Posts Tagged ‘Samhain’

This is the time of the Last Harvest. The Earth nods a sad farewell to the God. We know that He will once again be reborn of the Goddess and the cycle will continue. This is the time of reflection, the times to honor the Ancients who have gone on before us and the time of “Seeing” (divination). As we contemplate the Wheel of the Year, we come to recognize our own part in the eternal cycle of Life.

The equinox was a little more than two weeks ago, heralding the end of summer, the dying of the light, and the lengthening nights. For many people this is a sad time of year. The frivolity of summer is at an end. It’s time for students to head back to school. Even here in the hellbox of Georgia, plantation lawns wither and the illegal workers wonder where they’ll find lawns to mow, while the trees drop their leaves, save for the tall Georgia Pines. In the pines, there’s a renewed industriousness among the squirrels; they can be heard and seen. One can hear them barking, their claws scratching on bark, and seen leaping and scampering among the branches while they lay in stores for what passes for winter in these parts.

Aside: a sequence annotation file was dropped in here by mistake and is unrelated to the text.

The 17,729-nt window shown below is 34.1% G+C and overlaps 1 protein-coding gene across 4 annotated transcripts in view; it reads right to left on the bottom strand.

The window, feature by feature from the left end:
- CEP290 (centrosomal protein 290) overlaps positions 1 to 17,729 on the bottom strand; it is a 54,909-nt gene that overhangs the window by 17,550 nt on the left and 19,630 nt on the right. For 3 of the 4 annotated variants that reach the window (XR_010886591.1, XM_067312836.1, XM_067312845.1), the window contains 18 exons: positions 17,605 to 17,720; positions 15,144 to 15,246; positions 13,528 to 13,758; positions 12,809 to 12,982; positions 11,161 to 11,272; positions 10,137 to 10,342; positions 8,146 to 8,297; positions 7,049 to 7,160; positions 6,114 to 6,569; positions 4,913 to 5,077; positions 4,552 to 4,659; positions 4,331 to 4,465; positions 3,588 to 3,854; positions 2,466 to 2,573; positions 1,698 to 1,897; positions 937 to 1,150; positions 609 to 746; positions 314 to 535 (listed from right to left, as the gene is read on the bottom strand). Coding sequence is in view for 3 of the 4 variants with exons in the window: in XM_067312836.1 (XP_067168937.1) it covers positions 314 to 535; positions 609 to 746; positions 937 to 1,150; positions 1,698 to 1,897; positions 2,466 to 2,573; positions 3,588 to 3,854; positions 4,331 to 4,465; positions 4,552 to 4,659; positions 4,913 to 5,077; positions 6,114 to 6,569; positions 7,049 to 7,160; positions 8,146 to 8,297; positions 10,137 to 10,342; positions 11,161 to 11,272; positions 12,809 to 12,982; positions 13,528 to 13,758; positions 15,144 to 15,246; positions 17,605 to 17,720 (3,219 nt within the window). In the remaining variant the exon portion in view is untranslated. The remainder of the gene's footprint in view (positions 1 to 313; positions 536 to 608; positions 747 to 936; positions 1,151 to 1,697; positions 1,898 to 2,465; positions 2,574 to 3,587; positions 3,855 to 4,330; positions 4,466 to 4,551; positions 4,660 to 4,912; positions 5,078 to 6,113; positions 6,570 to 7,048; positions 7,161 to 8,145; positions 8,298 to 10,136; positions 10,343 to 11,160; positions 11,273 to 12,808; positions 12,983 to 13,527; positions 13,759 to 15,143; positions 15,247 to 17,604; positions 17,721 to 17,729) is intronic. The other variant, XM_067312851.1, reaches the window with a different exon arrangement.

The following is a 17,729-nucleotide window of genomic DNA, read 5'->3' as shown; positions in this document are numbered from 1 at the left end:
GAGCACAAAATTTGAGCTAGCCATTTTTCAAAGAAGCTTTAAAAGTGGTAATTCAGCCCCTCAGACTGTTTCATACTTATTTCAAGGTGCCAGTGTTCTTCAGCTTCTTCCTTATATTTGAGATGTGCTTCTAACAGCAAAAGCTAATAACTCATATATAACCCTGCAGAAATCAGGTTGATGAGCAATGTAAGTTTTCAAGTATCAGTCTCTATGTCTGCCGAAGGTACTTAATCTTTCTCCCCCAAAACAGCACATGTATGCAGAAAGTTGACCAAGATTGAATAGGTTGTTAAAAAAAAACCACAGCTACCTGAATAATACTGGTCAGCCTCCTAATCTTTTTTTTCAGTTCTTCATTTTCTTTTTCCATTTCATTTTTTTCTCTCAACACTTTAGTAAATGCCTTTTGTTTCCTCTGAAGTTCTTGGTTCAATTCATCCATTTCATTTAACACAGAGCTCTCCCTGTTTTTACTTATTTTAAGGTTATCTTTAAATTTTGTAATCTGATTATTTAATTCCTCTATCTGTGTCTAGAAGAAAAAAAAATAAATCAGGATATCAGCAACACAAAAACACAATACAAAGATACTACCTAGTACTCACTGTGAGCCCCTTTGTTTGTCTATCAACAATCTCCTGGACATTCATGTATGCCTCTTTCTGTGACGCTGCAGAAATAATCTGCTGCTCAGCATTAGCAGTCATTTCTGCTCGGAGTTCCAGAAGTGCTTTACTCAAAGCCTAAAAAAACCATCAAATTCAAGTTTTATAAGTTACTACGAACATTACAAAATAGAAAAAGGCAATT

I used to be torn emotionally about autumn. I’ve always loved autumn. For me, growing up in Wisconsin, it meant rust and gold leaves for kicking about. The cooling nip in the air meant it was time to head back to the university. I always looked forward to the return to school and reuniting with summer-separated friends. And with the coming of the Lady September wearing a wreath of maple and oak leaves in her hair, and the Lord October with his jack-o-lantern crown, it meant that the year was easing into that time when with the coming of the holidays, humanity found more charity and compassion toward each other. And let’s not forget the food of fall. Let’s see, there was pumpkin bread, pumpkin seeds, pumpkin lattes, pumpkin scones, and of course pumpkin pie. Oh wait, I forgot pumpkin muffins. I’m a pumpkin fanatic and will pretty much eat anything pumpkin. Additionally, there were caramel apples, and cider, Halloween and trick or treat and the unbelievable booty of overloaded trick or treat loot bags. All of this bounty was a mere appetizer though compared to the feasts of November and December to come.

But wait—there must be something wrong with me if I’m celebrating the end of summer. Summer was the time of easy living. When as the days grew longer and warmer, people came out into the streets or sat on their porches and waved at you. It was days of endless bike rides, fishing in Sinipee Creek, making hay, corn detasseling, and seeing all the girls from school in their bikinis. And I wanted that to end? I must be gay. Also, summer was when it stayed light until nine o’clock (more time to play tennis, or to ride my three-wheeler with my intrepid dachshund as my co-pilot) in the evening and even after the sun went down, there were still fireflies and stars. Who would want that to end?